Patient dies after a fecal transplant gave them a 'superbug' infection


Fecal transplants involve the transplantation of fecal bacteria from one individual to another.

In a bulletin that will make many people do a double-take, the Food and Drug Administration just issued a very serious warning for individuals considering a controversial treatment where one individual's poop is transplanted into another.

But on Thursday federal health officials announced that a patient died after such a procedure, highlighting the potential for severe infections linked to fecal transplants. "After these adverse events occurred, stores preparations of FMT from this stool donor were tested and found to be positive for ESBL-producing E. coli identical to the organisms isolated from the two patients".

"This was a small trial, but the results suggest that faecal microbiota transplantation may be an alternative to antibiotic therapy in primary C. difficile infection", the authors wrote. In a guidance document, the FDA indicated that it would only ask investigators to discuss potential risks of the procedure as a C. difficile treatment and obtain informed consent. His writing has appeared in numerous Canada's most respected and credible publications, including the Toronto Star, CBC News and on the cover of Smithsonian Magazine. This resulted in the Food and Drug Administration halting a number of clinical trials until researchers can prove that they have procedures in place to screen donated stools for risky bacteria, stated Dr. Peter Marks, the director for the agency's Center for Biologics Evaluation and Research. The idea behind fecal transplant is to use stool from a donor who is healthy to help restore the normal balance of good gut bacteria and other organisms in the intestine.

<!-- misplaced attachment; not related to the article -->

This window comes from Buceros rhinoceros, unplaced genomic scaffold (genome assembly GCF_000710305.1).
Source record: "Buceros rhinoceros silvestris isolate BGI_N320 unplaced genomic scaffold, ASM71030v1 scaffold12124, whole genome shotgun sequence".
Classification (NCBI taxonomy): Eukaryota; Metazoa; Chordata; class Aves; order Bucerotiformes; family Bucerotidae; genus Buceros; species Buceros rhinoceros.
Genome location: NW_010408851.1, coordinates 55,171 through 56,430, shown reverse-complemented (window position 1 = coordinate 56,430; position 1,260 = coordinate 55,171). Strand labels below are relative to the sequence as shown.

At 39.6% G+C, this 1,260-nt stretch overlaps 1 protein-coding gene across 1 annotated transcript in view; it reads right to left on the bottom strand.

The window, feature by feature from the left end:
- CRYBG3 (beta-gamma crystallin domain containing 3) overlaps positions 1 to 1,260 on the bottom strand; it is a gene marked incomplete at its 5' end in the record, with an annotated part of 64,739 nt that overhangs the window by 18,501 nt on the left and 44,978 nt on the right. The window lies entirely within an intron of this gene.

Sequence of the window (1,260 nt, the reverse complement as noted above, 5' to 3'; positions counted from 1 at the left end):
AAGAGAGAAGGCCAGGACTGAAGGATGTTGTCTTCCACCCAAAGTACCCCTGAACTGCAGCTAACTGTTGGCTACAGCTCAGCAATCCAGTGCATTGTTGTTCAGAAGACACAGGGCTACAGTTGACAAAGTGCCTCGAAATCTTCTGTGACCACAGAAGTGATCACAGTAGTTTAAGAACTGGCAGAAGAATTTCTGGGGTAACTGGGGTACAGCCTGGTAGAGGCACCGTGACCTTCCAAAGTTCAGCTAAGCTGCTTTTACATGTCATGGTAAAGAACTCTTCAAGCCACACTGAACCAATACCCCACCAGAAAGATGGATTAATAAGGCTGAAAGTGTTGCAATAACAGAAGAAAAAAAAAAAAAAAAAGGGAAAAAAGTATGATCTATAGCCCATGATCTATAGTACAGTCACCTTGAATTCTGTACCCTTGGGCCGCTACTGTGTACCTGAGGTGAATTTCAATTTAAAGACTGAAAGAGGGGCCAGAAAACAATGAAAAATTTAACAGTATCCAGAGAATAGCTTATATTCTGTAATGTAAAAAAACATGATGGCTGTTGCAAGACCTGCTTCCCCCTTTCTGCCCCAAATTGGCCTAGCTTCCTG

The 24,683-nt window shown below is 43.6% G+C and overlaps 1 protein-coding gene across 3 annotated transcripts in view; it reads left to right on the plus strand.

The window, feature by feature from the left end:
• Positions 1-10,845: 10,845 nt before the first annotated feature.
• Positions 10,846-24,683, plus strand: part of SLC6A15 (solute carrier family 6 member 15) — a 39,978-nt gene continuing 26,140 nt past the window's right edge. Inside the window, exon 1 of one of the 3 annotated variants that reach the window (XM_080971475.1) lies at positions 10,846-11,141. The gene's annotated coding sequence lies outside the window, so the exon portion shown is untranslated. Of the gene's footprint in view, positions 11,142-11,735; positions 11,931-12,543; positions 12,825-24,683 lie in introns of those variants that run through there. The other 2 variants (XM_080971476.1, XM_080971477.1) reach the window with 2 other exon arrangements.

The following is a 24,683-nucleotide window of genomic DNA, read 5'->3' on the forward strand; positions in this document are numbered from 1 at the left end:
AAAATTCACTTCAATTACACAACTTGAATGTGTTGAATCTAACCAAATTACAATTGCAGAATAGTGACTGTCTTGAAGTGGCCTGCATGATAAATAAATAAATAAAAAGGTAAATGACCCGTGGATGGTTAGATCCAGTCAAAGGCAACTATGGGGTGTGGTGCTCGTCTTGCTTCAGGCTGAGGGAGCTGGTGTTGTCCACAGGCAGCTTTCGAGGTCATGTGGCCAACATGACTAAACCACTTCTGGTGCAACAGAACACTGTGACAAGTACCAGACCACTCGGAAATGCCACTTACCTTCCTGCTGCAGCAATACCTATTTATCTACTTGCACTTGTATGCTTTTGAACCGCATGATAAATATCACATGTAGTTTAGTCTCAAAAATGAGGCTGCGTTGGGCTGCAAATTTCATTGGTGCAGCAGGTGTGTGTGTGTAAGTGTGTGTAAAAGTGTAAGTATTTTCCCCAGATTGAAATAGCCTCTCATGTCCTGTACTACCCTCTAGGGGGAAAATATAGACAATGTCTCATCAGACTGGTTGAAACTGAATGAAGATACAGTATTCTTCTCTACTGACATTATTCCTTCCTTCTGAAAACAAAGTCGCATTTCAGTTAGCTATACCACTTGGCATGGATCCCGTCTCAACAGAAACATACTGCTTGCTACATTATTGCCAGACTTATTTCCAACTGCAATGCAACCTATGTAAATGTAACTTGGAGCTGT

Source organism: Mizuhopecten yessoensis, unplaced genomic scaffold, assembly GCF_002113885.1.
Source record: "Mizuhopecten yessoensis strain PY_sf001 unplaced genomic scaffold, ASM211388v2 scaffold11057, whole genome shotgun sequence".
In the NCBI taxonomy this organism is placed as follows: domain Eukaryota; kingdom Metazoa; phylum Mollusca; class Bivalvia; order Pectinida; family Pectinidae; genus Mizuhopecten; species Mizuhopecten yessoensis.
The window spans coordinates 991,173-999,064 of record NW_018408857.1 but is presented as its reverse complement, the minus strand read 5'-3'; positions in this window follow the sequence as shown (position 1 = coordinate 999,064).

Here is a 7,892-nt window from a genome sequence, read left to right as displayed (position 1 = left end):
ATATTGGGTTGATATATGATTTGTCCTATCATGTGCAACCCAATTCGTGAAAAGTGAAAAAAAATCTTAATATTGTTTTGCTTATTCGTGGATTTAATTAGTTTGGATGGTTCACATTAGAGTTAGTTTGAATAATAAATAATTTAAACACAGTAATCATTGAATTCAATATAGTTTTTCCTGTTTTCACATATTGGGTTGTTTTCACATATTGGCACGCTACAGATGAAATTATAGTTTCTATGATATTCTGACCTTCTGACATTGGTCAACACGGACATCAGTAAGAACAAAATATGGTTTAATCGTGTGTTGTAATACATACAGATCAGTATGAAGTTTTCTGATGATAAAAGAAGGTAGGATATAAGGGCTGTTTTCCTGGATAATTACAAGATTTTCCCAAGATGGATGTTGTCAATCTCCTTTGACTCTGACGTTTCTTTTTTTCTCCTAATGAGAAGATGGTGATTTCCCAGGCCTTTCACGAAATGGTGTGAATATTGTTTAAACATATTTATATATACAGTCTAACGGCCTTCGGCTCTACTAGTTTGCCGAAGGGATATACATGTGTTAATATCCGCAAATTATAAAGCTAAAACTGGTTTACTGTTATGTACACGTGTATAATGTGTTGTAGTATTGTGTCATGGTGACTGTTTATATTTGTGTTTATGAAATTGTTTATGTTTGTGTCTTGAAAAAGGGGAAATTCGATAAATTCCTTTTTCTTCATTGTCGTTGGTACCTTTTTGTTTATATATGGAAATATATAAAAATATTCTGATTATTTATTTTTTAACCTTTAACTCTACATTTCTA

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"The medical community is actively engaged in exploring the potential uses of fecal microbiota for transplantation", he said. In light of the recent patient's death, the FDA said more work needs to be done before it will expand the use of fecal transplants in research and clinical practice. The FDA said it was halting fecal transplant clinical trials until researchers can prove to the FDA that they have measures in place to verify the fecal matter is free of deadly bacteria.

Donor screening with questions that specifically address risk factors for colonization with MDROs, and exclusion of individuals at higher risk of colonization with MDROs.

The drug-resistant E.coli strain found in the patient who died matched with the strain found from the donor.